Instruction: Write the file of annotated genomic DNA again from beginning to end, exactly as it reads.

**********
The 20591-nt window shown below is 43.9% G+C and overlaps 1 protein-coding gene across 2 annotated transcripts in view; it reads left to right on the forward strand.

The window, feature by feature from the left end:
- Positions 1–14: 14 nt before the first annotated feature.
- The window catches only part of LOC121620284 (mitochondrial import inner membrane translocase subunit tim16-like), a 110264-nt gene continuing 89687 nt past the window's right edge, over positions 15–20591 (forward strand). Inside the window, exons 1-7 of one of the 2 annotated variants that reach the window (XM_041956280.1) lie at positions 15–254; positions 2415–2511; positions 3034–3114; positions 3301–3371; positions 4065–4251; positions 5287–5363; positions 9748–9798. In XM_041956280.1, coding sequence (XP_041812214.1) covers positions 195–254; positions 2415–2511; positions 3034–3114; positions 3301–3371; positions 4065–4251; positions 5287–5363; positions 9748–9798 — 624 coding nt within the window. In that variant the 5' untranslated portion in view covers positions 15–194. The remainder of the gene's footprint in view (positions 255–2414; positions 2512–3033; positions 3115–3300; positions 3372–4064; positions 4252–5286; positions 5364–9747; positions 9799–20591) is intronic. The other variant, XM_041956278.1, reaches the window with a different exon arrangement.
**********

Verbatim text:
The 20591-nt window shown below is 43.9% G+C and overlaps 1 protein-coding gene across 2 annotated transcripts in view; it reads left to right on the forward strand.

The window, feature by feature from the left end:
- Positions 1–14: 14 nt before the first annotated feature.
- The window catches only part of LOC121620284 (mitochondrial import inner membrane translocase subunit tim16-like), a 110264-nt gene continuing 89687 nt past the window's right edge, over positions 15–20591 (forward strand). Inside the window, exons 1-7 of one of the 2 annotated variants that reach the window (XM_041956280.1) lie at positions 15–254; positions 2415–2511; positions 3034–3114; positions 3301–3371; positions 4065–4251; positions 5287–5363; positions 9748–9798. In XM_041956280.1, coding sequence (XP_041812214.1) covers positions 195–254; positions 2415–2511; positions 3034–3114; positions 3301–3371; positions 4065–4251; positions 5287–5363; positions 9748–9798 — 624 coding nt within the window. In that variant the 5' untranslated portion in view covers positions 15–194. The remainder of the gene's footprint in view (positions 255–2414; positions 2512–3033; positions 3115–3300; positions 3372–4064; positions 4252–5286; positions 5364–9747; positions 9799–20591) is intronic. The other variant, XM_041956278.1, reaches the window with a different exon arrangement.